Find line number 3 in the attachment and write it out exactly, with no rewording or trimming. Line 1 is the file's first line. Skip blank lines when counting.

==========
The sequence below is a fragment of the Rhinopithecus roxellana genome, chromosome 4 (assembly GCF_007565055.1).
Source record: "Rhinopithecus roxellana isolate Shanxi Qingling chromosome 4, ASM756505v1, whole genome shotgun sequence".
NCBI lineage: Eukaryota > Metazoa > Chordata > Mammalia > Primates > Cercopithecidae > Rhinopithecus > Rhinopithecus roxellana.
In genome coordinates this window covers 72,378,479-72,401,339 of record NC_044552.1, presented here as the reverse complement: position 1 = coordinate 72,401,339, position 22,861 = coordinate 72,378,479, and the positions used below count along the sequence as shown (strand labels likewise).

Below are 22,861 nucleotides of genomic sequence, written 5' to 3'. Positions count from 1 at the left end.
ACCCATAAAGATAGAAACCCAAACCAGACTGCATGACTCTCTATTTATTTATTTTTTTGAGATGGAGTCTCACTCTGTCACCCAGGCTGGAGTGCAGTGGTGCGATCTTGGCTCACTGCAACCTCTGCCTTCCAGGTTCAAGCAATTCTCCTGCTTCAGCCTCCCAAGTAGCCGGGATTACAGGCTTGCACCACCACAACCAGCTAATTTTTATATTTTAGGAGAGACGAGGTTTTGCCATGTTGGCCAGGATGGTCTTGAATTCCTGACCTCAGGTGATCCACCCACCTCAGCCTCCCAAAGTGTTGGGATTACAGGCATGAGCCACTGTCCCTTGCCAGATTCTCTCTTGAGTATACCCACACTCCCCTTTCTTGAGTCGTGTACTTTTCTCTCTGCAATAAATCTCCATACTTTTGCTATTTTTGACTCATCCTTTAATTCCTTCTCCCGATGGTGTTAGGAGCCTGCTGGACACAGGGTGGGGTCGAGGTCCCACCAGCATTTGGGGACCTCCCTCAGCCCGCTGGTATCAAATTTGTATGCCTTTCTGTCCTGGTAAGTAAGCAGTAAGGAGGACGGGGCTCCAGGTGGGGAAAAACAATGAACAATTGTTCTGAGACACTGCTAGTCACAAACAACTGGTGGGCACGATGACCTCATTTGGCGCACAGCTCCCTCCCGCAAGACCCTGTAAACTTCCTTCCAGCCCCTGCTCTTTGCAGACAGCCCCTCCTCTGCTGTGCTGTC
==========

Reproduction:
NCBI lineage: Eukaryota > Metazoa > Chordata > Mammalia > Primates > Cercopithecidae > Rhinopithecus > Rhinopithecus roxellana.